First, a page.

The place where you live: East Passyunk

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Boundaries: Washington Avenue to Tasker Street, Sixth to Broad streets

Population: 13,300

Demographics: White, 68 percent; black, 6 percent; Asian, 19 percent; other, 7 percent. About 33 percent of the population is over 65, 28 percent is 25-44 and 22 percent is 45-64.

Origin of name: Spelled in old deeds and records in a variety of ways: Perslajingh, Passayunk, Passyonck, Passajon, Passajungh, Passaming and Paisajungh.

Passyunk had its roots as an Indian village; Queen Christina later bequeathed the area as a 1,000-acre parcel to Lt. Swen Shute in return for important services rendered to the King of Sweden. The northeastern boundary fell around the parallel of 12th Street. It became a township at a very early period of Western settlement, with Federal Road (later called Federal Street) used as a major thoroughfare.

Brief history: East Passyunk Avenue traces its roots to Colonial times, when Gen. George Washington housed many of his soldiers on the 800 and 900 blocks of Federal.

Passyunk Avenue from Tasker to Broad streets got its start as an upscale shopping mecca. Restaurants, specialty food stores, pharmacies, furniture shops, clothing, shoe and jewelry stores dotted the avenue. The district is in the midst of a revitalization effort to restore the avenue to its glory days.

In December 2002, a city ordinance created the East Passyunk Avenue Business Improvement District (EPABID), modeled after merchant-funded initiatives in Center City and Manayunk. The district's board president is attorney Christian DiCicco, son of Councilman Frank DiCicco.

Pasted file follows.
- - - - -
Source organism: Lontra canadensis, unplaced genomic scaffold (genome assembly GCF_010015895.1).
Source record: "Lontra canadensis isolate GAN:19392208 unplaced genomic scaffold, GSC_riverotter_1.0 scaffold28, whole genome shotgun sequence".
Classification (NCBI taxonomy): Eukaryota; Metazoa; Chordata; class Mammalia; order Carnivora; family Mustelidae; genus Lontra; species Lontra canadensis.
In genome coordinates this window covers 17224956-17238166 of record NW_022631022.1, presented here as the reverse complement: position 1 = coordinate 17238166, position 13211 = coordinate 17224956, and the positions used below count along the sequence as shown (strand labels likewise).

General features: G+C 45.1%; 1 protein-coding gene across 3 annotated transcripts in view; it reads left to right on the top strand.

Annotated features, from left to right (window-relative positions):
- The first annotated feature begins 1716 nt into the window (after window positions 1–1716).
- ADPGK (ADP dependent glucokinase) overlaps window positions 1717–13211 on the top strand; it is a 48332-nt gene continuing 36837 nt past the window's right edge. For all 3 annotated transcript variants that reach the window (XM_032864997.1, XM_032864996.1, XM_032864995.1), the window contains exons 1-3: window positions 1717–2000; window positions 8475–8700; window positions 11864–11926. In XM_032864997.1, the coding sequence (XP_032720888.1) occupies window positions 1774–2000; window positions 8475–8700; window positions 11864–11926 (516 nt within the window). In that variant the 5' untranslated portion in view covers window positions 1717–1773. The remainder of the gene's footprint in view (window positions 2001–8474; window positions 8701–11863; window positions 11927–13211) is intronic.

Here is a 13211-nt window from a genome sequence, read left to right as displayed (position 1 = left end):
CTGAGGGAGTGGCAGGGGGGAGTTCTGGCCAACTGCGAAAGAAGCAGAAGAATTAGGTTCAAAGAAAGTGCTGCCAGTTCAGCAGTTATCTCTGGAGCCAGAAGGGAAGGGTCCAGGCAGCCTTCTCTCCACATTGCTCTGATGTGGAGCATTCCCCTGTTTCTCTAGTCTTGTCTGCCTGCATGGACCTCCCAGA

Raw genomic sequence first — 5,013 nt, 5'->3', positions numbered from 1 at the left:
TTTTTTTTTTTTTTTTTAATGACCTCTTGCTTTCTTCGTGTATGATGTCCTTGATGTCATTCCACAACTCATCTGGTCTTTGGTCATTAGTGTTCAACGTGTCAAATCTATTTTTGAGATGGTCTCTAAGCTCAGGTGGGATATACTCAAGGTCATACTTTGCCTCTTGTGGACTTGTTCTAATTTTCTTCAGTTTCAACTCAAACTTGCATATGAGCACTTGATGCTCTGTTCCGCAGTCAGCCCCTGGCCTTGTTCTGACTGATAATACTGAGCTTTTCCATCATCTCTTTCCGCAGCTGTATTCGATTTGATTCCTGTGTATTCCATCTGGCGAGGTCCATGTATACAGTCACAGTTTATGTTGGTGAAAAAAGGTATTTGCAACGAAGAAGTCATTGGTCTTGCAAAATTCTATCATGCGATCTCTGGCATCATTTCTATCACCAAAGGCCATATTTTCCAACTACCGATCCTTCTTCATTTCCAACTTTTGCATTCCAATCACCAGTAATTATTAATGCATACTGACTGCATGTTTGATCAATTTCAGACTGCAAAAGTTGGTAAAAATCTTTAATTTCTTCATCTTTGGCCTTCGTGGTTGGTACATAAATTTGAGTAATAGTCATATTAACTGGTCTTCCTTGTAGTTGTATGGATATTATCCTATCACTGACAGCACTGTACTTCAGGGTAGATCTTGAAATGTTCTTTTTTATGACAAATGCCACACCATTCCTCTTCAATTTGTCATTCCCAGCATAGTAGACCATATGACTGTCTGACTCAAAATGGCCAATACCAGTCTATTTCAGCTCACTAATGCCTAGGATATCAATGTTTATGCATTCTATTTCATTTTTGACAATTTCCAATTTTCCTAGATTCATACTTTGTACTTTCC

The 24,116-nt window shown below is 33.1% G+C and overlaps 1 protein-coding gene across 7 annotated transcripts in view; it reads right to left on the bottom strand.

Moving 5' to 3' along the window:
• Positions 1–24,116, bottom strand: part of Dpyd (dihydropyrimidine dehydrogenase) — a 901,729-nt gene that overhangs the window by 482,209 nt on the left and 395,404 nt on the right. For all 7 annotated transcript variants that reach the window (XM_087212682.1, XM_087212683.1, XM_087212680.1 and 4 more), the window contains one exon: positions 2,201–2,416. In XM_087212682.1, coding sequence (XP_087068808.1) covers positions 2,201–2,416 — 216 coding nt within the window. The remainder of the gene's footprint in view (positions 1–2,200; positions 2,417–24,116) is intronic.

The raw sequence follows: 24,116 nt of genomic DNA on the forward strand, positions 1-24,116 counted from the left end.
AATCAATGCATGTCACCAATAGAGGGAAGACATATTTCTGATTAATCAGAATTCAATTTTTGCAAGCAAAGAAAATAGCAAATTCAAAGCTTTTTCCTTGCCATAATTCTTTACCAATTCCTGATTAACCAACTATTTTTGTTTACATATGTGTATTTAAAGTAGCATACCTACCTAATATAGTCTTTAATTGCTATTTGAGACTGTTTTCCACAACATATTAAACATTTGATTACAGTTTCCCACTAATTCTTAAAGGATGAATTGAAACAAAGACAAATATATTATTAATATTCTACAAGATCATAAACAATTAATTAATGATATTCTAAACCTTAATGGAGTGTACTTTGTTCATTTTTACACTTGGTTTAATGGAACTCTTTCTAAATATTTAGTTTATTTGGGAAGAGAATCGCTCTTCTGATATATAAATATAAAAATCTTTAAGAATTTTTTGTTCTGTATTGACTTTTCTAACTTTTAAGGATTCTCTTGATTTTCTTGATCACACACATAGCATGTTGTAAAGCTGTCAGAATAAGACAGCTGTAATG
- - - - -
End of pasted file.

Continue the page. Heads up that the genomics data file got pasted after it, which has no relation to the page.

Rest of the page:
Through EPABID, commercial property owners pay an additional 20 percent in property taxes to fund the district's improvement goals.

Passyunk Avenue also has received a boost from the Citizens Alliance for Better Neighborhoods. The group -- responsible for the fountain at the end of the district -- conducts improvement projects all over the city, and established the Passyunk Avenue Revitalization Corporation. The initial goal of this project was to stabilize the avenue and attract new merchants.

Major landmarks: Pat's Steaks and Geno's Steaks, both in the southern part of the Italian Market; fountain at the junction of Passyunk, 11th and Tasker

Architecture: Larger brownstones dating back to the 1870s/'80s dot the main streets like Federal and Wharton, says architect Stephen Freret, who lives on the 1100 block of South Darien Street. Trinities built as early as the 1880s line the smaller streets and alleys. Some of these homes have been combined to form single-family dwellings.

Median home sale price: $150,000

State Senate district: First, Vincent Fumo (D)

State House district: 185th, Bill Keller (D)

City Council district: First, Frank DiCicco (D)

Ward: Second

Police district: Third and Fourth

Civic groups and townwatches: Passyunk Square Civic Association, Passyunk Square Town Watch

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1. LPetrillo said... on Oct 14, 2008 at 01:04PM

“Do any buildings remain, such as the one used for Paul Petrillo's tailoring business?”

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2. Anonymous said... on Feb 23, 2011 at 07:58AM

“I use to work on 1800 block of Passyunk in the 1960's. I lived on that block the year the Record Bar burned down in the middle of the night. Lot's of great memories I have for that area. It was great.”


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